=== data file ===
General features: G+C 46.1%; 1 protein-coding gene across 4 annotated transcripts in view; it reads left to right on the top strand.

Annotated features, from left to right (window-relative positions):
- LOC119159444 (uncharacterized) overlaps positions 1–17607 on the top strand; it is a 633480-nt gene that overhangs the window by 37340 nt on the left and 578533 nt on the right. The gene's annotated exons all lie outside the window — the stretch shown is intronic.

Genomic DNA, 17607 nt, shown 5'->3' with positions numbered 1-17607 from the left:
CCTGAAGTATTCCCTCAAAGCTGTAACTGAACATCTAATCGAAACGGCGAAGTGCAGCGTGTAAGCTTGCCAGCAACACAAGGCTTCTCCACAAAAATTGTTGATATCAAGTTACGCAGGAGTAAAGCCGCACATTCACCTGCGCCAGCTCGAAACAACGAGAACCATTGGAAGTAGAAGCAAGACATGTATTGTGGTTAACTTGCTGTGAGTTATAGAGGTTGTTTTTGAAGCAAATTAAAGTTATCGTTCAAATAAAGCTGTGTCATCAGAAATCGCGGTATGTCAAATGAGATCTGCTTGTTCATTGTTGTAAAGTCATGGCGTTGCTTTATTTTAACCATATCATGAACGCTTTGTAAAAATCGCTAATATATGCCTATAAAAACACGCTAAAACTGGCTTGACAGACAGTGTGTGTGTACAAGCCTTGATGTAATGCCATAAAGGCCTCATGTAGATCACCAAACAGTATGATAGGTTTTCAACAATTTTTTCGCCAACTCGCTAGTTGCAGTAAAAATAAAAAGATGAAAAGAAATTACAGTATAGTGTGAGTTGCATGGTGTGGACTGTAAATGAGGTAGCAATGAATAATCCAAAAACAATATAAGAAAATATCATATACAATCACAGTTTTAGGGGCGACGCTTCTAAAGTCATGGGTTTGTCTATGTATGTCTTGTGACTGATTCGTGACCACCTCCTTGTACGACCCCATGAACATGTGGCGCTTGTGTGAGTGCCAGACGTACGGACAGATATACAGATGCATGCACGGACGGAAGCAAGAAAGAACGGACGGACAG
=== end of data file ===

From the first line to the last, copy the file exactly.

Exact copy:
General features: G+C 46.1%; 1 protein-coding gene across 4 annotated transcripts in view; it reads left to right on the top strand.

Annotated features, from left to right (window-relative positions):
- LOC119159444 (uncharacterized) overlaps positions 1–17607 on the top strand; it is a 633480-nt gene that overhangs the window by 37340 nt on the left and 578533 nt on the right. The gene's annotated exons all lie outside the window — the stretch shown is intronic.

Genomic DNA, 17607 nt, shown 5'->3' with positions numbered 1-17607 from the left:
CCTGAAGTATTCCCTCAAAGCTGTAACTGAACATCTAATCGAAACGGCGAAGTGCAGCGTGTAAGCTTGCCAGCAACACAAGGCTTCTCCACAAAAATTGTTGATATCAAGTTACGCAGGAGTAAAGCCGCACATTCACCTGCGCCAGCTCGAAACAACGAGAACCATTGGAAGTAGAAGCAAGACATGTATTGTGGTTAACTTGCTGTGAGTTATAGAGGTTGTTTTTGAAGCAAATTAAAGTTATCGTTCAAATAAAGCTGTGTCATCAGAAATCGCGGTATGTCAAATGAGATCTGCTTGTTCATTGTTGTAAAGTCATGGCGTTGCTTTATTTTAACCATATCATGAACGCTTTGTAAAAATCGCTAATATATGCCTATAAAAACACGCTAAAACTGGCTTGACAGACAGTGTGTGTGTACAAGCCTTGATGTAATGCCATAAAGGCCTCATGTAGATCACCAAACAGTATGATAGGTTTTCAACAATTTTTTCGCCAACTCGCTAGTTGCAGTAAAAATAAAAAGATGAAAAGAAATTACAGTATAGTGTGAGTTGCATGGTGTGGACTGTAAATGAGGTAGCAATGAATAATCCAAAAACAATATAAGAAAATATCATATACAATCACAGTTTTAGGGGCGACGCTTCTAAAGTCATGGGTTTGTCTATGTATGTCTTGTGACTGATTCGTGACCACCTCCTTGTACGACCCCATGAACATGTGGCGCTTGTGTGAGTGCCAGACGTACGGACAGATATACAGATGCATGCACGGACGGAAGCAAGAAAGAACGGACGGACAG